Time and time again the wider story of mods revolutionary, era shifting idea of style as a mindset to transcend previous accepted notions of class, gender and cultural starting points has focused so heavily on the idea of the mod male you could be forgiven it was strictly a mans, mans world.
The often mentioned idea of the male ‘peacock’ has become synonymous with that early era. An overused, easy phrase to recall a time when working class males strode confidently into a new decade, cultivating an obsession with fashion and appearance that mocked decade held notions of masculinity and conformist ideas on appearance. Yet for the story of a movement borne out of a new decade, one that for the first time afforded youth the opportunity to claim its own space, to be viewed from a purely male perspective reads like a nonsense, something that somehow misses the point. It’s a point that the book ‘Ready Steady Girls’ with its subtitle – the other half of the mod equation – looks to (begin) to readdress.
It’s a finely designed and bound volume that collates reminisces, personal stories and recollections on mod from a uniquely female perspective across the years – from mods inception in the early sixties, through the mod revival at the cusp of the eighties, right up to the current day.
For all the previous focus on mod males the actual shift in attitudes and possibilities the original mod era suggested may actually be viewed as being more radical from a female perspective. Whilst the mod male may have braved catcalls and wolf whistles for donning a pink shirt or a low cut, tight fitting trouser the cultural shifts for their female counterparts stepping forward into a new decade were surely set against a wider, decade solid range set of society and parental held conventions. Echoing and confirming this is a recollection from Helen Baxter ‘It was a liberating time for women. My father, like many young girls fathers was very strict. I remember that I brought one girl home after art school and she wore a shorter skirt than most dared to wear at that time. My father told me never to bring her back again’.
Elsewhere ‘tradition’, courtesy of previously learned skills on a sewing machine served the ‘other side of the mod equation’ well and enabled legions of mod girls to embrace one of the key ideas of mod, the presentation of a unique, personal look, a look unavailable to others due to it being a personal creation. Much is made of the idea of increased earnings for young people in Britain during the sixties and whilst their male counterparts were taking their newfound coinage to tailors and the emerging menswear boutique scene (albeit with personal and scene inspired ideas) the earning power of women remained lower. Echoed throughout numerous pieces in the book is this idea of these self created outfits, whilst financial reasons were clearly a factor, this ability to design and actually create, completely original, personal looks may be one area mods female participants caught a steal on there male counterparts.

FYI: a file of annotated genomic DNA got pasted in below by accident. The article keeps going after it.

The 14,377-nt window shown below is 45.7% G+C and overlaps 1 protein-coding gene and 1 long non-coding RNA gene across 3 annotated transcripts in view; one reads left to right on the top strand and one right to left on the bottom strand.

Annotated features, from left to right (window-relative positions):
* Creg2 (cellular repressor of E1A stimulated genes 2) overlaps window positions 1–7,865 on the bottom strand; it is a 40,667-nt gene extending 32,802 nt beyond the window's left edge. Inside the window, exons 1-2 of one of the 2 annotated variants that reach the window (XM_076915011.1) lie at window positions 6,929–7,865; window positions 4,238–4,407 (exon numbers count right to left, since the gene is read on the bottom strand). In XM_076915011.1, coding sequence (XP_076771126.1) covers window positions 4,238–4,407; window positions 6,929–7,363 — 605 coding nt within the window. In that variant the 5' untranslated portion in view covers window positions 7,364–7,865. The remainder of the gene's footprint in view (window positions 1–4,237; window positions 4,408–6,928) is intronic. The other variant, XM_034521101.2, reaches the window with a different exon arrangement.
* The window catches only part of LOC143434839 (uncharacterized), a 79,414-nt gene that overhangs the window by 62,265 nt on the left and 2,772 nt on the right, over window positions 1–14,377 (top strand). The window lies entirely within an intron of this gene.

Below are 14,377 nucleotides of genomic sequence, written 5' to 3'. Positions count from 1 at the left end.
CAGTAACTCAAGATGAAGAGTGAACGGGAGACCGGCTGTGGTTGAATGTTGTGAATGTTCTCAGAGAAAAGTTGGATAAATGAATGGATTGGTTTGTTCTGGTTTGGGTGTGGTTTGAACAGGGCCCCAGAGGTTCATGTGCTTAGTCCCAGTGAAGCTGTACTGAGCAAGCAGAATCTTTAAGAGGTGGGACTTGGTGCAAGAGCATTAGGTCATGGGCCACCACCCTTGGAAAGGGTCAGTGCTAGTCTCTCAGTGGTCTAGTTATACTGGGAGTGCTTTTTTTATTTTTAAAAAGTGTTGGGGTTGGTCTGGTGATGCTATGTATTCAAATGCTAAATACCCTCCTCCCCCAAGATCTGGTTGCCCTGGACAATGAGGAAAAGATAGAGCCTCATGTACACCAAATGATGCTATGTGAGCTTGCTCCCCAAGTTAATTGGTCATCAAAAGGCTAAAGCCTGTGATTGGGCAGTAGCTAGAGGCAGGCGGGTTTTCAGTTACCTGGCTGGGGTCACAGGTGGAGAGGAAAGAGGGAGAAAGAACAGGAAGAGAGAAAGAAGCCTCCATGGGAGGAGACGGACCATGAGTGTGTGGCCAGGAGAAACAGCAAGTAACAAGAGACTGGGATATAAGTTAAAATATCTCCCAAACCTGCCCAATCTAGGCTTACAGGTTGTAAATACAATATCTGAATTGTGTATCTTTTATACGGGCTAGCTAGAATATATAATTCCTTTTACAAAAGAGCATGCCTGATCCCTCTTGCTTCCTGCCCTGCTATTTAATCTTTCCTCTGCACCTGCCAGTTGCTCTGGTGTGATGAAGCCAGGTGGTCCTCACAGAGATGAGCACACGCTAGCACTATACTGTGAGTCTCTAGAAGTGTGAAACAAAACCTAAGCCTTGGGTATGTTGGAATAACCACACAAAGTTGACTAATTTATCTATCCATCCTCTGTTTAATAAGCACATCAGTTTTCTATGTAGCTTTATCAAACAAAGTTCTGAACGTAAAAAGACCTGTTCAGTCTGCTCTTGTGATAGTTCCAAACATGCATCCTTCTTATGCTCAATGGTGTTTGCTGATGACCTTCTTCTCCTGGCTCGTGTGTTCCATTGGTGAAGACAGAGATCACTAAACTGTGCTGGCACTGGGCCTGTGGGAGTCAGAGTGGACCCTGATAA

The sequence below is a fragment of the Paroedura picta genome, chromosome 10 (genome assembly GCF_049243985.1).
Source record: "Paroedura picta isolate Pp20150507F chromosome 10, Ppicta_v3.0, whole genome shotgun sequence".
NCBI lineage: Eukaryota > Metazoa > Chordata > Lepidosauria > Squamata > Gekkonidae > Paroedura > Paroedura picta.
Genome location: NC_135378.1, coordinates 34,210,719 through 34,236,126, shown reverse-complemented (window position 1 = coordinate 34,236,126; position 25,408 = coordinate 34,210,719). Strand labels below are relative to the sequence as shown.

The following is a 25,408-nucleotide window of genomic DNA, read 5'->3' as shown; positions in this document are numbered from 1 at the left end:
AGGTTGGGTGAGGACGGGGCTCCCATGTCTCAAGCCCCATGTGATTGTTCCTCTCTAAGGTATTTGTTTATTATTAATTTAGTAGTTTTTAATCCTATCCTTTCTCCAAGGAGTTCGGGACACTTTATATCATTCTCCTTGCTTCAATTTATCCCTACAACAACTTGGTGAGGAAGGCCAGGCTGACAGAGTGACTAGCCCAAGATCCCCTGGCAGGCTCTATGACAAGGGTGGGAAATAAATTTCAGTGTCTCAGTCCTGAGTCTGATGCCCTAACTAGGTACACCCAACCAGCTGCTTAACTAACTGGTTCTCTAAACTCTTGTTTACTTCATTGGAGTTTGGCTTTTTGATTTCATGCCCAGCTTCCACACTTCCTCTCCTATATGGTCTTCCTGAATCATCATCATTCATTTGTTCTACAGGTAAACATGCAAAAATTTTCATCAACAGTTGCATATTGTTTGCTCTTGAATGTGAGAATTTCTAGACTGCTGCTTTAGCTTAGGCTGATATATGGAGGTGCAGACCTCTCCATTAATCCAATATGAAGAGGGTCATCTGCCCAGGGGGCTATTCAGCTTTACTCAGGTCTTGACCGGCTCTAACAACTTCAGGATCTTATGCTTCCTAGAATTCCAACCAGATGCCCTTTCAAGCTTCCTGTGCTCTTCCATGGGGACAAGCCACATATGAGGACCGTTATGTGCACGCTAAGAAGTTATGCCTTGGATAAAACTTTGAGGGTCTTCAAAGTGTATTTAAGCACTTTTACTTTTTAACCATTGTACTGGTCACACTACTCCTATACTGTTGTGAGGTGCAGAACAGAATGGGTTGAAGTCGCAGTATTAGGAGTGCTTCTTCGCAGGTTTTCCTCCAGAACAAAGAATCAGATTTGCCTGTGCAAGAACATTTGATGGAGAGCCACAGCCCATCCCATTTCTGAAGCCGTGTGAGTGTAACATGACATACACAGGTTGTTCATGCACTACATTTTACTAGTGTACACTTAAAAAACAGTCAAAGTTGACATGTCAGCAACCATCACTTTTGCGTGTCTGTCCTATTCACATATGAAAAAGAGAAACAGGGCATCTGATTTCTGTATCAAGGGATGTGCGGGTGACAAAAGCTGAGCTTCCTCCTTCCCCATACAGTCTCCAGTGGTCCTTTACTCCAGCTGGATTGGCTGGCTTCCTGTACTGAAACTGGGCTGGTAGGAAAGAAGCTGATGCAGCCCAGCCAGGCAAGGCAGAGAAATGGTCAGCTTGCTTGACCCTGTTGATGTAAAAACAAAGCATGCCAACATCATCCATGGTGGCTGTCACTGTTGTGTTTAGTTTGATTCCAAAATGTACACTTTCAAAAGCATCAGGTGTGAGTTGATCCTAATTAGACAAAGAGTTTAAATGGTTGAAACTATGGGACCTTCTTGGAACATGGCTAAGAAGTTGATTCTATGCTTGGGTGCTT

It’s an idea that is again revealed by early eighties revivalists – the scouring of charity shops and the hidden back rooms of previously forgotten clothes shops and their piles of ‘dead stock’, the ability to adapt and hone original clothing finds somehow feels paramount to the chasing down of a pure mod look/ideal.
In terms of those introduced to mod and forging forwards in the early eighties revival Sandra Hutchinsons recollections of how the idea of mod appeared in, and subsequently shone a light into her world wholly deserve the chapter afforded them. The tale of her own, beautiful, discovery of mod reminded me of Sharon Woodwards ‘Thank You Skinhead Girl’ film project and how much these things can mean to teenagers on a simultaneous search for an identity and sense of belonging, a space to develop and be enveloped by something that ever so quickly and quietly becomes an all encompassing obsession. Something that never leaves you. Sandra’s chapter reinforces that feeling and will resonate with many who, years later, recognise, however small, influences in styles of dress or ways of thinking that first emerged during there teenage years and endure to this day.
From the current era an image that I keep coming back to is one of Katy Town and the idea of a correctness of revivalism. Here is a look that encapsulates and recognises the assured, youthful simplicity of the original era. There’s a bravery and directness to it that somehow still defies convention, the boy-ish look of the original mod girl style reaffirmed as an opposition to accepted notions of feminine style.
Great book, now sold out of its original, limited print run, if you missed it you missed out – hunt down a copy or keep an ear to the ground for any news on a reprint.